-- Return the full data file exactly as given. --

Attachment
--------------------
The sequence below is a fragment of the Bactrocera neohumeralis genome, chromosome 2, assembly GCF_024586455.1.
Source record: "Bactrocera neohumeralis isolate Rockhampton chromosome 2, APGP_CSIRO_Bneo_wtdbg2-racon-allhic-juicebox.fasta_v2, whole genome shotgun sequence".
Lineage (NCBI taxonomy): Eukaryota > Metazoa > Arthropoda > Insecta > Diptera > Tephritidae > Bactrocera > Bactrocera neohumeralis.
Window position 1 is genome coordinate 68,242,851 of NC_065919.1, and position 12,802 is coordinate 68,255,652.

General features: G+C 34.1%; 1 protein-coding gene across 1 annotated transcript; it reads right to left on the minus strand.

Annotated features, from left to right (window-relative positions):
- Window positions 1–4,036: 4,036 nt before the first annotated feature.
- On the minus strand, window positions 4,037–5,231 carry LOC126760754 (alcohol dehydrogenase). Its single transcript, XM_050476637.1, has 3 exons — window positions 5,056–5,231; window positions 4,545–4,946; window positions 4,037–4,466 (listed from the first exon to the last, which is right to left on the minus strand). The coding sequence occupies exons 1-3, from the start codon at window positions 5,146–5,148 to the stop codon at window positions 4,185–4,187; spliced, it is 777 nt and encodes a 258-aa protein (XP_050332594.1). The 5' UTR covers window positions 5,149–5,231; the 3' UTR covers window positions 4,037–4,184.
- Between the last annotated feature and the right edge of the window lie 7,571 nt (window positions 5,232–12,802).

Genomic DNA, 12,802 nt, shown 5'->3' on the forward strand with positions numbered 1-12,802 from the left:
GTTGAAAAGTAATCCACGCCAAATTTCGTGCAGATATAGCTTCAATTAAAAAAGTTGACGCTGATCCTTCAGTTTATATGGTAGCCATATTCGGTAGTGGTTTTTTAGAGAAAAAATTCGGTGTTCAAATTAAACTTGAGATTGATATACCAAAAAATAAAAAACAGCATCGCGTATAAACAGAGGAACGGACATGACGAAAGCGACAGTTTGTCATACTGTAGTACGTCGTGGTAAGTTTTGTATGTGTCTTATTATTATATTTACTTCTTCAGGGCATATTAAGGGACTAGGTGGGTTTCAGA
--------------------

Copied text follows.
The sequence below is a fragment of the Bactrocera neohumeralis genome, chromosome 2, assembly GCF_024586455.1.
Source record: "Bactrocera neohumeralis isolate Rockhampton chromosome 2, APGP_CSIRO_Bneo_wtdbg2-racon-allhic-juicebox.fasta_v2, whole genome shotgun sequence".
Lineage (NCBI taxonomy): Eukaryota > Metazoa > Arthropoda > Insecta > Diptera > Tephritidae > Bactrocera > Bactrocera neohumeralis.
Window position 1 is genome coordinate 68,242,851 of NC_065919.1, and position 12,802 is coordinate 68,255,652.

General features: G+C 34.1%; 1 protein-coding gene across 1 annotated transcript; it reads right to left on the minus strand.

Annotated features, from left to right (window-relative positions):
- Window positions 1–4,036: 4,036 nt before the first annotated feature.
- On the minus strand, window positions 4,037–5,231 carry LOC126760754 (alcohol dehydrogenase). Its single transcript, XM_050476637.1, has 3 exons — window positions 5,056–5,231; window positions 4,545–4,946; window positions 4,037–4,466 (listed from the first exon to the last, which is right to left on the minus strand). The coding sequence occupies exons 1-3, from the start codon at window positions 5,146–5,148 to the stop codon at window positions 4,185–4,187; spliced, it is 777 nt and encodes a 258-aa protein (XP_050332594.1). The 5' UTR covers window positions 5,149–5,231; the 3' UTR covers window positions 4,037–4,184.
- Between the last annotated feature and the right edge of the window lie 7,571 nt (window positions 5,232–12,802).

Genomic DNA, 12,802 nt, shown 5'->3' on the forward strand with positions numbered 1-12,802 from the left:
GTTGAAAAGTAATCCACGCCAAATTTCGTGCAGATATAGCTTCAATTAAAAAAGTTGACGCTGATCCTTCAGTTTATATGGTAGCCATATTCGGTAGTGGTTTTTTAGAGAAAAAATTCGGTGTTCAAATTAAACTTGAGATTGATATACCAAAAAATAAAAAACAGCATCGCGTATAAACAGAGGAACGGACATGACGAAAGCGACAGTTTGTCATACTGTAGTACGTCGTGGTAAGTTTTGTATGTGTCTTATTATTATATTTACTTCTTCAGGGCATATTAAGGGACTAGGTGGGTTTCAGA